My roommate says 7-Eleven and Vegas share a similar vibe. It’s open all night. The clientele is filled with a quiet desperation, a certain depravity. It facilitates poor life decisions.
I had to make a bee-double e-double arr-ewe-en at 1 a.m. As I crossed the street, a couple passed the other way. A cop stopped at the light called them over, and, seeing the open Corona the guy was trying to hide behind his leg, got out of his car, all crisp blue uniform and authoritative sobriety. The girl — skin-tight black dress down over the impressive curve of her thighs and not much else — obediently backed off into the parking lot. The guy sat down on the curb, handing his license up into the beam of the flashlight.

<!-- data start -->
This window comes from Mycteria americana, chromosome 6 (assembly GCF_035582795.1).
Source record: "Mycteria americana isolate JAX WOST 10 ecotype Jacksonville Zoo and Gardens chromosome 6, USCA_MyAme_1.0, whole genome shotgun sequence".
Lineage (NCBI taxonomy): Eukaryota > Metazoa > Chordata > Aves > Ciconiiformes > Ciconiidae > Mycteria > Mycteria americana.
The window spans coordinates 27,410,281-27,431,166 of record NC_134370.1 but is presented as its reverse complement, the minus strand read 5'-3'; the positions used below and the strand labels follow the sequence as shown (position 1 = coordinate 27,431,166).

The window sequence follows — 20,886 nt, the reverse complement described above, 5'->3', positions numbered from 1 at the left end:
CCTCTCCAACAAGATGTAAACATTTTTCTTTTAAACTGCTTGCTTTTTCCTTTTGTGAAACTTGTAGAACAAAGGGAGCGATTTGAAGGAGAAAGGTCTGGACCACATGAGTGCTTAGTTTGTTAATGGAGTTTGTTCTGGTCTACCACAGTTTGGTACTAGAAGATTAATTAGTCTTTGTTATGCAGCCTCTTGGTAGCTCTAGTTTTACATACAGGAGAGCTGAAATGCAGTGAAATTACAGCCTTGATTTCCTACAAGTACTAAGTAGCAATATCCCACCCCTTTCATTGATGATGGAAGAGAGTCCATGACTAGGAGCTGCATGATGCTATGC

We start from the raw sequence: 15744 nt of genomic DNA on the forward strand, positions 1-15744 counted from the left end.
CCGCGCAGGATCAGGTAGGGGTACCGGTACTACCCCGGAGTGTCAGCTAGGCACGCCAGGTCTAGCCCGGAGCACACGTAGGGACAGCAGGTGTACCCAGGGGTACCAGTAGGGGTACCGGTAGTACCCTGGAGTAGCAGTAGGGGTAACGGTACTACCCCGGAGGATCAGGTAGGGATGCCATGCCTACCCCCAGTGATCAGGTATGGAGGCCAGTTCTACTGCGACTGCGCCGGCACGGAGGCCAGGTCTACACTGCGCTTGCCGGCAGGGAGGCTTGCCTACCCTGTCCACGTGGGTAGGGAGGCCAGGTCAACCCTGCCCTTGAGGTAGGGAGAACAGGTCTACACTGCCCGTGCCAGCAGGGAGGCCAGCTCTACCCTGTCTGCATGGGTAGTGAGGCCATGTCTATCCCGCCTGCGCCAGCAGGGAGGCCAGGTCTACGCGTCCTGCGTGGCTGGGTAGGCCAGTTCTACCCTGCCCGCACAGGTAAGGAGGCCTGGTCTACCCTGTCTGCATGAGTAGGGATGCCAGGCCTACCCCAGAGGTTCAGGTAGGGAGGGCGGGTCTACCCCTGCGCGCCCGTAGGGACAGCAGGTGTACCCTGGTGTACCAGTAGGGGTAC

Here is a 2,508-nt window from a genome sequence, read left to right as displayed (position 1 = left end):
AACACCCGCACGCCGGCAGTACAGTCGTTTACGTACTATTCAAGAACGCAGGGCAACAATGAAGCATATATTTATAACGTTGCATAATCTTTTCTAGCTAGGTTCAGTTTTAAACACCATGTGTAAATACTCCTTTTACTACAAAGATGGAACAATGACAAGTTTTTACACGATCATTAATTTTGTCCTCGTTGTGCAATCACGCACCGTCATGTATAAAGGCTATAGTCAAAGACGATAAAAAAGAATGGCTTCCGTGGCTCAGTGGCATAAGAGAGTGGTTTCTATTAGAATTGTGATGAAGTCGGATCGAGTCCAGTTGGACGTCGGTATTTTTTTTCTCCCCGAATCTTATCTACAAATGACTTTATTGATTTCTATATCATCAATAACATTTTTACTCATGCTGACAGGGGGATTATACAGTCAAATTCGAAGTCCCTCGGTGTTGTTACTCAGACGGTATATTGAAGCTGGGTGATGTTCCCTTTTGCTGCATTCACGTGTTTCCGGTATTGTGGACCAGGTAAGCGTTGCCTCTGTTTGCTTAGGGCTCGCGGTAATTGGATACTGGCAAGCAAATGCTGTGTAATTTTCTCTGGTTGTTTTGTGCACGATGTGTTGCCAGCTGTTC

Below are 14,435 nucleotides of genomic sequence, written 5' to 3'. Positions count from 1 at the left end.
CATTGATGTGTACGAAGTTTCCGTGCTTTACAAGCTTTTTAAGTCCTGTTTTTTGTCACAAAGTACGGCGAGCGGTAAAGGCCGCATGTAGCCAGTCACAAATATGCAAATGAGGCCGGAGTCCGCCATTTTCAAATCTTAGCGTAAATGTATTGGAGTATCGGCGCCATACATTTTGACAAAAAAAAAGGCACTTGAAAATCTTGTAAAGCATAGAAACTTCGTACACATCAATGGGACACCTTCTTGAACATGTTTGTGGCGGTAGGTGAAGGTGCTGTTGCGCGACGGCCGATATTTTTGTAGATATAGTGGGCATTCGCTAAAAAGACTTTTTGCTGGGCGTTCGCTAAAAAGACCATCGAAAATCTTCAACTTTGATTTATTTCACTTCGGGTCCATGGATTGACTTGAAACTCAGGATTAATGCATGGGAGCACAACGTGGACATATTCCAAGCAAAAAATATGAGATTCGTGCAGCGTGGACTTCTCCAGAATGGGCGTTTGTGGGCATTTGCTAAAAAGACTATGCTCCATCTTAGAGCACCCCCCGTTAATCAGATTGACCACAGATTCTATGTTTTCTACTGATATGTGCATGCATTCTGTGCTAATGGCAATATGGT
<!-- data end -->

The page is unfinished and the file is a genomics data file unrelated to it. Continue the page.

I hightailed out of there; I know I’m white, but cops are scary, okay?
The 7-Eleven down the block has two demographics. Half is older, burned-out, ethnic, from the residential side of the street, there to pick up six-packs and menthols. Half is from just across the road, hipsters drunkenly stumbling out of a club called Que Sera for smokes and snacks. I grabbed a PBR tallboy and an Arizona ice tea and fell into line behind two hefty white dudes comparing notes about arm tattoos. Outside, two senile black guys missing teeth elbowed each other and snickered at unfunny jokes about the lost girl in the parking lot, talking on her phone to stranded friends. “She’s really got some sugar on that cookie, huh, oh man.” The girl tugged on her black-and-white striped skirt and looked away.
I left. I prefer to make my poor life decisions in the comfort of my own home.